14. To explain this, Take two Apples or two Balls of Wood or other Matter A, B,2 each having its own natural Quantity of the Electrical Fluid. Suspend them by Silk Strings3 from the Ceiling. Apply the Wire of a well charged Vial to A, which will receive4 from the Wire a Quantity of the electrical Fluid, but will not imbibe it, being already full. The Fluid will therefore flow round it’s Surface and form an electrical Atmosphere. Bring A into Contact with B, and half the electrical Fluid is communicated; so that each has now an electrical Atmosphere (made of half the Quantity)5 and therefore they repel each other. Take away these Atmospheres by touching the Balls, and leave them in their natural State. Then having fixt a Stick of Sealing Wax to the Middle of the Phial, to hold it by, apply the Wire to A at the same time the Coating touches B. Thus will a Quantity of the Electrical Fluid be drawn out of B, and thrown on A, so that A will have a Redundance of this Fluid which forms an Atmosphere round it, and B an exactly equal Deficiency. Now bring these Balls again into Contact, and the Electrical Atmosphere will not be divided between A and B into two smaller Atmospheres, as before: for B will drink up the whole Atmosphere of A, and both will be found again in their natural State.
15. The Form of the Electrical Atmosphere is that of the Body it surrounds. This Shape may be rendered visible in still Air, by raising a Smoke from dry Rosin, dropt into a hot Tea-Spoon under the electrified6 Body, which will be attracted and spread itself equally on all Sides, covering and concealing the Body.‡ And this Form it takes, because it is attracted by all Parts of the Surface of the Body, tho’ it can not enter the Substance already replete. Without this Attraction it would not remain round the Body, but dissipate in the Air.
16. The Atmosphere of Electrical Particles surrounding an electrify’d Sphere, is not more disposed to leave it, or more easily drawn off from any one Part of the Sphere than from another, because it is equally attracted from8 every Part. But that is not the Case with Bodies of any other Figure. From a Cube it is more easily drawn out9 at the Corners than at the plane Sides; and so from the Angles of a Body of any other Form, and still most easily from that1 Angle, that is most acute. Thus if a Body shaped as A, B, C, D, E2 be electrify’d or have an Electrical Atmosphere communicated to it,
When you have drawn away one of these angular Portions of the Fluid, another succeeds in it’s Place, from the Nature of Fluidity and the mutual Repulsion before mentioned; and so the Atmosphere continues flowing off at such Angle like a Stream, ’till no more is remaining. The Extremities of the Portions of Atmosphere over these angular Parts, are likewise at a greater Distance from the Electrified Body, as may be seen by Inspection of the above Figure, than any Part of the other Portions:6 The Point of the Atmosphere of the Angle C, being much further from C, than any7 Part of the Atmosphere over the Lines C B or B A. And, besides the Distance arising from the Nature of the Figure, where the Attraction is less the Particles will naturally expand to a greater Distance by their mutual Repulsion. On these Accounts, we suppose Electrified Bodies discharge their Atmospheres upon unelectrified Bodies more easily, and at a greater Distance, from their Angles and Points, than from their smoothe Sides.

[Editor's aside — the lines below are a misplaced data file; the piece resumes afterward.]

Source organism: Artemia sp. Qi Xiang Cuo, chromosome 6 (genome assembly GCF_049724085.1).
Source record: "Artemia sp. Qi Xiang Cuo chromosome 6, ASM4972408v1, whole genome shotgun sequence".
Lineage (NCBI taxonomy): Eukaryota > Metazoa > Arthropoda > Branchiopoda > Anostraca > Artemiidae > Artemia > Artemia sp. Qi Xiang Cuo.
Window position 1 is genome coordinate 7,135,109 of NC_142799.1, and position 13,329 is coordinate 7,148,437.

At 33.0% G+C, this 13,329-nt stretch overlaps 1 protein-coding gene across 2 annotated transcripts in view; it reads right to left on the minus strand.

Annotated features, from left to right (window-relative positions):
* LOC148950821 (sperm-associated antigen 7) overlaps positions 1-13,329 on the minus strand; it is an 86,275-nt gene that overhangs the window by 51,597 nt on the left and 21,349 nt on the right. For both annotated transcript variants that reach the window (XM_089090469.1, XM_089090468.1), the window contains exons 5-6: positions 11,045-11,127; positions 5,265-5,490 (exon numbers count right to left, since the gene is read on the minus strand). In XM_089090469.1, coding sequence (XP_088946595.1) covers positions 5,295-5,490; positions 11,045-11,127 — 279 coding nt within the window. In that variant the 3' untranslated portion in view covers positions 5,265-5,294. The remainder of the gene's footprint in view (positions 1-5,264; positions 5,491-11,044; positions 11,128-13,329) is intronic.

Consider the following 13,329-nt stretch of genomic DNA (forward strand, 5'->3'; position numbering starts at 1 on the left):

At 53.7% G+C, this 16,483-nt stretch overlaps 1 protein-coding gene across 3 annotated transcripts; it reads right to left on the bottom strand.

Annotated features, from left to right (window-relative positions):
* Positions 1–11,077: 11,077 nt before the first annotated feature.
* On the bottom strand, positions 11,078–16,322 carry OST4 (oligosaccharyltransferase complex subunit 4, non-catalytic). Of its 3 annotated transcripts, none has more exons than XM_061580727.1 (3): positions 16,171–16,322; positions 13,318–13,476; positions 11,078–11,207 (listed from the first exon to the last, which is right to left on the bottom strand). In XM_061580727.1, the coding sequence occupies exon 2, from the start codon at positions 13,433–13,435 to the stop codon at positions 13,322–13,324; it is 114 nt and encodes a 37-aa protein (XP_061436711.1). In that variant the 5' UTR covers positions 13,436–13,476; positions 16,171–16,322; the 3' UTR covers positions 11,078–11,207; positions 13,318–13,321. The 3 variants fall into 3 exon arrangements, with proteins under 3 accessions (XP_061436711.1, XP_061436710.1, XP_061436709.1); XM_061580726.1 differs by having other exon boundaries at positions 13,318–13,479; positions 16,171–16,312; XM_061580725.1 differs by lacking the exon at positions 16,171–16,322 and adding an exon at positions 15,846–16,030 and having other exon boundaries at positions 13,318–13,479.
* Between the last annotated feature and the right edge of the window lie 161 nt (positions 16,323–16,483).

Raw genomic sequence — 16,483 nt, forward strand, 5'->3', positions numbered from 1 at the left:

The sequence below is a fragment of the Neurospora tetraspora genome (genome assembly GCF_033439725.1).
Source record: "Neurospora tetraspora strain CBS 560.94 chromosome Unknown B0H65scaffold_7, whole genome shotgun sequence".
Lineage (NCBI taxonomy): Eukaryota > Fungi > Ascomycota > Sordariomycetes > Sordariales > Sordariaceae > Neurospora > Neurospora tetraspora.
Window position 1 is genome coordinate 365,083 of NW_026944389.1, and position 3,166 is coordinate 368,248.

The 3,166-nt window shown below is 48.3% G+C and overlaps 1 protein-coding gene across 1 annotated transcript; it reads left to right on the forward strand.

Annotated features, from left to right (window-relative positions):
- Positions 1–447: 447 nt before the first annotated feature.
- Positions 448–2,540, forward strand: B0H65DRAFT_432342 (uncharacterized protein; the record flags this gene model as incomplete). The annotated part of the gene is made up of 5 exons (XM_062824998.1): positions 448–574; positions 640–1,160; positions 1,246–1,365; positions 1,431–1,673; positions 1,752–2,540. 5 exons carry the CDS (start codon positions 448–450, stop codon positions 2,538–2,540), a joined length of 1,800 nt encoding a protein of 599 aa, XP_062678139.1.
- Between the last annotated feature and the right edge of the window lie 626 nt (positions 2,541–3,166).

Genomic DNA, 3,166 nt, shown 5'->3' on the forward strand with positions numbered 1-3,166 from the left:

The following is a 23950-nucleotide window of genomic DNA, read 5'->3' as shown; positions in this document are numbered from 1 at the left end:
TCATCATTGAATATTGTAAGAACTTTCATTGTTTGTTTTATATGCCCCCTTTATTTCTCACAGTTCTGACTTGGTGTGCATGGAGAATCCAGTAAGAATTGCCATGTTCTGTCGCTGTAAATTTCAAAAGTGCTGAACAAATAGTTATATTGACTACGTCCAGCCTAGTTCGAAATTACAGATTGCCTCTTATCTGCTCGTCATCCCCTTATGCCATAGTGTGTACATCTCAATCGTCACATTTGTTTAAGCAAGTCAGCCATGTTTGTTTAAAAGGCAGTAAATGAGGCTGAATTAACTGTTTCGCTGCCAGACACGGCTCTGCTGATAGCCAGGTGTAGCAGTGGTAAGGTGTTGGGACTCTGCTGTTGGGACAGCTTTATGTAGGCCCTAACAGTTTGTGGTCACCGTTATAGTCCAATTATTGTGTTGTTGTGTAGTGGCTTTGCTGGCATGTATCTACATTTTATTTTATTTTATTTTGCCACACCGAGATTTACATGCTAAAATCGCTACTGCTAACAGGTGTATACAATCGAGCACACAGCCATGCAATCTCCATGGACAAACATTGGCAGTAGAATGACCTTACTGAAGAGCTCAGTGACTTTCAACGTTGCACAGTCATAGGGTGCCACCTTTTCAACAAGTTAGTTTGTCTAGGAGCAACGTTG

Those Points will also discharge into the Air, when the Body has too great an electrical Atmosphere, without bringing any Non-electric near to receive what is thrown off. For the Air, tho’ itself8 an Electric per se, yet has always, more or less, Water and other non-electric Matters mixt with it; and these attract and receive what is so discharged.
17. But Points have a Property by which they draw on as well as throw off the Electrical Fluid, at greater Distances than blunt Bodies can. That is, as the pointed Part of an electrify’d Body will discharge the Atmosphere of that Body, or communicate it farthest to another Body: so the Point of an unelectrifyed Body will draw off the Electrical Atmosphere from an electrified Body, farther than a blunter Part of the same unelectrified Body will do. Thus a Pin held by the Head, and the Point presented to an electrified Body, will draw off it’s Atmosphere at a Foot Distance; where, if the Head were presented instead of the Point, no such Effect would follow.
To understand this, we may consider, that if a Person, standing on the Floor, would draw off the Electrical Atmosphere from an electrified Body; an Iron Crow, and a blunt Knitting-Needle held alternately in his Hand, and presented for that Purpose, do not draw with different Forces, in Proportion to their different Masses. For the Man, and what he holds in his Hand, be it large or small, are connected with the common Mass of unelectrify’d Matter; and the Force with which he draws is the same in both Cases; It consisting in the different Proportion of Electricity in the electrified Body and that common Mass. But the Force with which the electrified Body retains it’s Atmosphere, by attracting it, is proportioned to the Surface over which the Particles are plac’d; i.e. four square Inches of that Surface retain their Atmosphere with 4 times the Force, that one square Inch retains it’s Atmosphere. And as in Plucking the Hairs from the Horse’s Tail, a Degree of Strength, insufficient to pull away a Handful at once, could yet easily strip it Hair by Hair; so a blunt Body presented, cannot draw off a Number of Particles at once; but a pointed one, with no greater Force, takes them away easily, Particle by Particle.